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AsianInvestor sought out 12 fund managers of Asian portfolios for a 2009 Investment Outlook Series. Participants in the series were fund managers from Aberdeen Asset Management, AMP Capital Investors, Batterymarch Financial Management, BlackRock, Credit Agricole Asset Management, Fidelity International, Fortis Investments, Halbis, Invesco, JF Asset Management, MFC Global Investment Management, and Templeton Asset Management.
Combined, these fund houses manage more than $4.6 trillion worldwide and more than $250 billion in Asian equities [some of the respondents declined to reveal their assets under management in Asia].
The fund managers surveyed by AsianInvestor have been defensively positioned since the start of last year. They generally expect a prolonged economic recession, which some say could be deeper than initially expected. They expect share price volatility to remain and are not counting on investors regaining the confidence they once had in financial markets during the previous bull years.
ôWe are obviously more cautious,ö says Tahnoon Pasha, Hong Kong-based head of investments for equities at MFC Global Investment Management. ôHigher volatility is giving us more opportunities to buy cheap, but more risks of error too. We focus on cash cycles and short-term funding more in our analysis, and typically spend more time reviewing balance sheets and contingencies than in the past.ö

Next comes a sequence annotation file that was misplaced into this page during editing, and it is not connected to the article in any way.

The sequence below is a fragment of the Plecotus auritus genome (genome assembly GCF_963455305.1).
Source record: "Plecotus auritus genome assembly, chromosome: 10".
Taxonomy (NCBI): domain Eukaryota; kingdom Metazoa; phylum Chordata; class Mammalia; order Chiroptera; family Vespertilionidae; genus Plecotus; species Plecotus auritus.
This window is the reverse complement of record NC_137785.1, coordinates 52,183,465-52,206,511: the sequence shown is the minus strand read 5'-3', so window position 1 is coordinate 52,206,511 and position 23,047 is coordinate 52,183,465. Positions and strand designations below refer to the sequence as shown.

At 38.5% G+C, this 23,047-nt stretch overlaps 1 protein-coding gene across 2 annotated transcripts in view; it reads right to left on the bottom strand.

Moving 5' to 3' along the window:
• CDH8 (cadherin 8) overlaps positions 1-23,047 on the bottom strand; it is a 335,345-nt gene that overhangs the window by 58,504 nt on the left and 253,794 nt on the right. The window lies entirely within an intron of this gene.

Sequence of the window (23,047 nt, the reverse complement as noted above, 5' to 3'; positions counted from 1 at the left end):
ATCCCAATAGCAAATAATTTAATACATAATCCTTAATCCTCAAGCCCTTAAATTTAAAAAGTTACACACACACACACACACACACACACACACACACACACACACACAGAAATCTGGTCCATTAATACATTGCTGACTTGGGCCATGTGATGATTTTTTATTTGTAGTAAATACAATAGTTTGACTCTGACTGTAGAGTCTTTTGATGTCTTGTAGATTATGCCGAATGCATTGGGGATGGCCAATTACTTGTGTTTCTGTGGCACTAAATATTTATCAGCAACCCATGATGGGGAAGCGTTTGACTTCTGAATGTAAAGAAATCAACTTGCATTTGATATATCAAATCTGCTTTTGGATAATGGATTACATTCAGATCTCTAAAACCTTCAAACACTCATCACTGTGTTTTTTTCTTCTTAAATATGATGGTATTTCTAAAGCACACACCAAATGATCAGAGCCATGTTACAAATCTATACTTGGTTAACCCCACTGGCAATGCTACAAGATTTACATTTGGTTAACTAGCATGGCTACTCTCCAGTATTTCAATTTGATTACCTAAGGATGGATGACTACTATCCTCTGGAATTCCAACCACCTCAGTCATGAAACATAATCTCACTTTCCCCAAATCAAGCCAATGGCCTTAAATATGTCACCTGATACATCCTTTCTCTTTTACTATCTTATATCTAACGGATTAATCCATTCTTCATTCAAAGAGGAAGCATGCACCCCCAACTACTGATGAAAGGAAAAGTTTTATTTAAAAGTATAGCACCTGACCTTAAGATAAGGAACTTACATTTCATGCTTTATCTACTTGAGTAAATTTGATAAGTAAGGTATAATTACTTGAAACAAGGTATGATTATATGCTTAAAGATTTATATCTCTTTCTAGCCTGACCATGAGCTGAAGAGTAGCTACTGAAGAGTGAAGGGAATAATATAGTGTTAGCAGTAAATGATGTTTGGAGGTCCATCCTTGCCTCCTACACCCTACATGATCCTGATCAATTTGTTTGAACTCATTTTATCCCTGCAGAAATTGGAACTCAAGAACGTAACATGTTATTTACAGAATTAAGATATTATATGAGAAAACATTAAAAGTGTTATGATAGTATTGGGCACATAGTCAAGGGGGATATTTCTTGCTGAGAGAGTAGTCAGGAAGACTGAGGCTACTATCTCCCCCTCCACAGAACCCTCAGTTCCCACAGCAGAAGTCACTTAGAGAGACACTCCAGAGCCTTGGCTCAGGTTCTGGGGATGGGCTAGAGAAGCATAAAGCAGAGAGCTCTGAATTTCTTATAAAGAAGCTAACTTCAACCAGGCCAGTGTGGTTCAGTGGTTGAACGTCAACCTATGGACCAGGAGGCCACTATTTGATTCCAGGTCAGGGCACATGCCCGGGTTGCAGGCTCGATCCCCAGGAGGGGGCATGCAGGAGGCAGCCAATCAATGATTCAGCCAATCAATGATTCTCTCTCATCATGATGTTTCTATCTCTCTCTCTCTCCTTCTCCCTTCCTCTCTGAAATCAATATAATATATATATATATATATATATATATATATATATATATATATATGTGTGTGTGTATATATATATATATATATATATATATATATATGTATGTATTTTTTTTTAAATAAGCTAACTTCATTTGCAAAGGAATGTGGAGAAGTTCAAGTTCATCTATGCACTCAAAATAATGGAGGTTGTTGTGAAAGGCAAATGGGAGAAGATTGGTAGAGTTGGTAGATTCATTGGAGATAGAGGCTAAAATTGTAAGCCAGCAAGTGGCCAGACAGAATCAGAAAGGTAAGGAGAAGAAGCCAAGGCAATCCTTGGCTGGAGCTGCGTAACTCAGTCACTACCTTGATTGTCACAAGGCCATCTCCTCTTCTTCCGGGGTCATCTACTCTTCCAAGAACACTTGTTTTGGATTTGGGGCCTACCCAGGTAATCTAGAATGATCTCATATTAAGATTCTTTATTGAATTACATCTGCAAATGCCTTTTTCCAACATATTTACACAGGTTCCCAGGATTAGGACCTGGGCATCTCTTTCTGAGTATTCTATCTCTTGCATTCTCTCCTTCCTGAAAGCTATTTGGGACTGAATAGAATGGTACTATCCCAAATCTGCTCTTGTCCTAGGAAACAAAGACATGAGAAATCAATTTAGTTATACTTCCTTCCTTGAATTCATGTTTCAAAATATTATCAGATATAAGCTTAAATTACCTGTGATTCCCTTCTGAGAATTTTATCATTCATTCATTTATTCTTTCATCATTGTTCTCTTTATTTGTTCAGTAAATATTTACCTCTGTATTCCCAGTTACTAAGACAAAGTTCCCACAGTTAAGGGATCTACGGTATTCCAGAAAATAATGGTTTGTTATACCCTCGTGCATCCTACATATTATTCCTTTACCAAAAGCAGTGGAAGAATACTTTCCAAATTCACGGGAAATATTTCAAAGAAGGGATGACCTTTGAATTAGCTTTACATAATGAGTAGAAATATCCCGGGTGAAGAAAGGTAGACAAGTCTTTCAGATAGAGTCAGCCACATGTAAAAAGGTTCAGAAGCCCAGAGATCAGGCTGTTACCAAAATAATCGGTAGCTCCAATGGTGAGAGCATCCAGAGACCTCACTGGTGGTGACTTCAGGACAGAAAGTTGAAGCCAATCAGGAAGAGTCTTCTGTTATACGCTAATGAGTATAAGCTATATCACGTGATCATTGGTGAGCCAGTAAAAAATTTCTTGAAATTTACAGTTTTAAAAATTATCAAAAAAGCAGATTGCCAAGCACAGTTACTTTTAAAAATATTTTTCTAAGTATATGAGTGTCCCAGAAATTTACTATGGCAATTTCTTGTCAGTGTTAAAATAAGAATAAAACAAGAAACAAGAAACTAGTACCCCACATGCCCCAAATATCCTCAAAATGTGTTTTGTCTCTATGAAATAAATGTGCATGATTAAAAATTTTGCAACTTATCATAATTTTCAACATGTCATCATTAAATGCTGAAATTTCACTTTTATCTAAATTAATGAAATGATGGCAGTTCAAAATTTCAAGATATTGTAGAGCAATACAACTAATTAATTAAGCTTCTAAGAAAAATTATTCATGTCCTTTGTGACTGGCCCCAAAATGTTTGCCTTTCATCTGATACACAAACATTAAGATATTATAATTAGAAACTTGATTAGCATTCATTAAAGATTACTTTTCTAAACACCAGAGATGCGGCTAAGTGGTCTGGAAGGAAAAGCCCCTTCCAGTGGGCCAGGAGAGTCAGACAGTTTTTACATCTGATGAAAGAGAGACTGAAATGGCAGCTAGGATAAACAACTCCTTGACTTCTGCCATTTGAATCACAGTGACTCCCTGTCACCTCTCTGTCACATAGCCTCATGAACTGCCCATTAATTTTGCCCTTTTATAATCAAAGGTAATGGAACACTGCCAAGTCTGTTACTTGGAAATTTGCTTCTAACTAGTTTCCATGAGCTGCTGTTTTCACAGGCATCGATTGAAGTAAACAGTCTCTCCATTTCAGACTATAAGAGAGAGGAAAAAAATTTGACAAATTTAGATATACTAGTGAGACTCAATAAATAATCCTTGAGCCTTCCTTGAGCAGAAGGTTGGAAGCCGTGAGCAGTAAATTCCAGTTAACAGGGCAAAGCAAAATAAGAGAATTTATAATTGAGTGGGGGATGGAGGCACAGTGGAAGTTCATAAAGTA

The main challenge, according to Paul Chan, CIO for Asia ex-Japan at Invesco Hong Kong, is to avoid the value traps that exist in the markets.
ôAsian equities are most attractive during the earnings trough where a pickup in earnings will warrant a momentum driven, cyclical market rally,ö Chan says. ôWe believe that we have not reached that stage yet as the market is still over optimistic in forward earnings.ö
Fund managers favour companies with a leading edge in their respective sectors in terms of market share and pricing power, solid balance sheets, healthy cash flow, and attractive dividend yields. They now tend to avoid companies that are highly geared or heavily dependent on exports.
ôAsian companies only began to seriously feel the effects of the economic crisis in the fourth quarter of 2008,ö says Karma Wilson, Sydney-based head of Asian equities at AMP Capital Investors. ôThe full impact of the crisis is expected to hit during 2009 so defensive stocks in sectors such as consumer staples, telecoms and utilities are best placed to ride through the storm during the coming year.ö
The industrial, technology, and financial sectors, meanwhile, are cyclically exposed to the global economic slowdown and are expected to have a rough year ahead.
Most fund managers surveyed by AsianInvestor favour China within the region. China stands out from other equity markets in Asia because the countryÆs domestic economy is among the strongest in the region, long-term growth is expected to remain relatively robust, and the government is armed with hefty foreign exchange reserves that can help support the economy.
They are most bearish over Taiwan and Korea, which are cyclically exposed to the global financial turmoil largely because of their heavy dependence on exports.
The February issue of AsianInvestor magazine will contain a feature on the fund managersÆ investment outlook for 2009.
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